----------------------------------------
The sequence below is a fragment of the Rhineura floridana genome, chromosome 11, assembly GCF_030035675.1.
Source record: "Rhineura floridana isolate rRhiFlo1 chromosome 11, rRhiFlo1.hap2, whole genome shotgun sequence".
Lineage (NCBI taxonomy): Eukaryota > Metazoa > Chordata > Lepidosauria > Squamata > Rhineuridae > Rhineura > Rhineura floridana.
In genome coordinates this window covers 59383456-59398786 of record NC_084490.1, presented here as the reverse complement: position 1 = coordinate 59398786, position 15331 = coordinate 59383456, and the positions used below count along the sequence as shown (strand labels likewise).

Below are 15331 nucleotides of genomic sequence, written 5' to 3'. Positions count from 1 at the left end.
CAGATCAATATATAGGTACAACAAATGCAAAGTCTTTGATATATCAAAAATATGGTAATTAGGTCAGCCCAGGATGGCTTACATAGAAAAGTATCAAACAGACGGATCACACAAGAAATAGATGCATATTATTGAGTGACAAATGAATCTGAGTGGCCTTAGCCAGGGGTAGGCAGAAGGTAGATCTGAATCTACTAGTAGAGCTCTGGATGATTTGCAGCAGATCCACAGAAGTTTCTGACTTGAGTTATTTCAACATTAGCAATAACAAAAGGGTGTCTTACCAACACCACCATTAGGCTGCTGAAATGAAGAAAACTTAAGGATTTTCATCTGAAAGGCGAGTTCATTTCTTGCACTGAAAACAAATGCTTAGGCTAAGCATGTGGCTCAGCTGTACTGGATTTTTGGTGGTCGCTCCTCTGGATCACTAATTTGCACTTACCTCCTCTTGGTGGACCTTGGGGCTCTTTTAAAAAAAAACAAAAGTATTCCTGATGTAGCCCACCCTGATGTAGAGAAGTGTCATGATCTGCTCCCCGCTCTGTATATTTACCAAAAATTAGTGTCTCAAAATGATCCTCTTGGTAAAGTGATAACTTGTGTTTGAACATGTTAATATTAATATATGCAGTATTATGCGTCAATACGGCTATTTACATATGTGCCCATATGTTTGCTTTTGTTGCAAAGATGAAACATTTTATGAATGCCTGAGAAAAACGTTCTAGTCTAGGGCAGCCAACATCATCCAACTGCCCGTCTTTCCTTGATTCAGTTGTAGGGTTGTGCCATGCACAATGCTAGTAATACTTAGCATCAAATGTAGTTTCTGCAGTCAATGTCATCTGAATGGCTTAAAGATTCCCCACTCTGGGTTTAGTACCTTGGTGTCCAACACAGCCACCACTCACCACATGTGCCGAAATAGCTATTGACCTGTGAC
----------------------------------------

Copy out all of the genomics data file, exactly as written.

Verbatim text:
The sequence below is a fragment of the Rhineura floridana genome, chromosome 11, assembly GCF_030035675.1.
Source record: "Rhineura floridana isolate rRhiFlo1 chromosome 11, rRhiFlo1.hap2, whole genome shotgun sequence".
Lineage (NCBI taxonomy): Eukaryota > Metazoa > Chordata > Lepidosauria > Squamata > Rhineuridae > Rhineura > Rhineura floridana.
In genome coordinates this window covers 59383456-59398786 of record NC_084490.1, presented here as the reverse complement: position 1 = coordinate 59398786, position 15331 = coordinate 59383456, and the positions used below count along the sequence as shown (strand labels likewise).

Below are 15331 nucleotides of genomic sequence, written 5' to 3'. Positions count from 1 at the left end.
CAGATCAATATATAGGTACAACAAATGCAAAGTCTTTGATATATCAAAAATATGGTAATTAGGTCAGCCCAGGATGGCTTACATAGAAAAGTATCAAACAGACGGATCACACAAGAAATAGATGCATATTATTGAGTGACAAATGAATCTGAGTGGCCTTAGCCAGGGGTAGGCAGAAGGTAGATCTGAATCTACTAGTAGAGCTCTGGATGATTTGCAGCAGATCCACAGAAGTTTCTGACTTGAGTTATTTCAACATTAGCAATAACAAAAGGGTGTCTTACCAACACCACCATTAGGCTGCTGAAATGAAGAAAACTTAAGGATTTTCATCTGAAAGGCGAGTTCATTTCTTGCACTGAAAACAAATGCTTAGGCTAAGCATGTGGCTCAGCTGTACTGGATTTTTGGTGGTCGCTCCTCTGGATCACTAATTTGCACTTACCTCCTCTTGGTGGACCTTGGGGCTCTTTTAAAAAAAAACAAAAGTATTCCTGATGTAGCCCACCCTGATGTAGAGAAGTGTCATGATCTGCTCCCCGCTCTGTATATTTACCAAAAATTAGTGTCTCAAAATGATCCTCTTGGTAAAGTGATAACTTGTGTTTGAACATGTTAATATTAATATATGCAGTATTATGCGTCAATACGGCTATTTACATATGTGCCCATATGTTTGCTTTTGTTGCAAAGATGAAACATTTTATGAATGCCTGAGAAAAACGTTCTAGTCTAGGGCAGCCAACATCATCCAACTGCCCGTCTTTCCTTGATTCAGTTGTAGGGTTGTGCCATGCACAATGCTAGTAATACTTAGCATCAAATGTAGTTTCTGCAGTCAATGTCATCTGAATGGCTTAAAGATTCCCCACTCTGGGTTTAGTACCTTGGTGTCCAACACAGCCACCACTCACCACATGTGCCGAAATAGCTATTGACCTGTGAC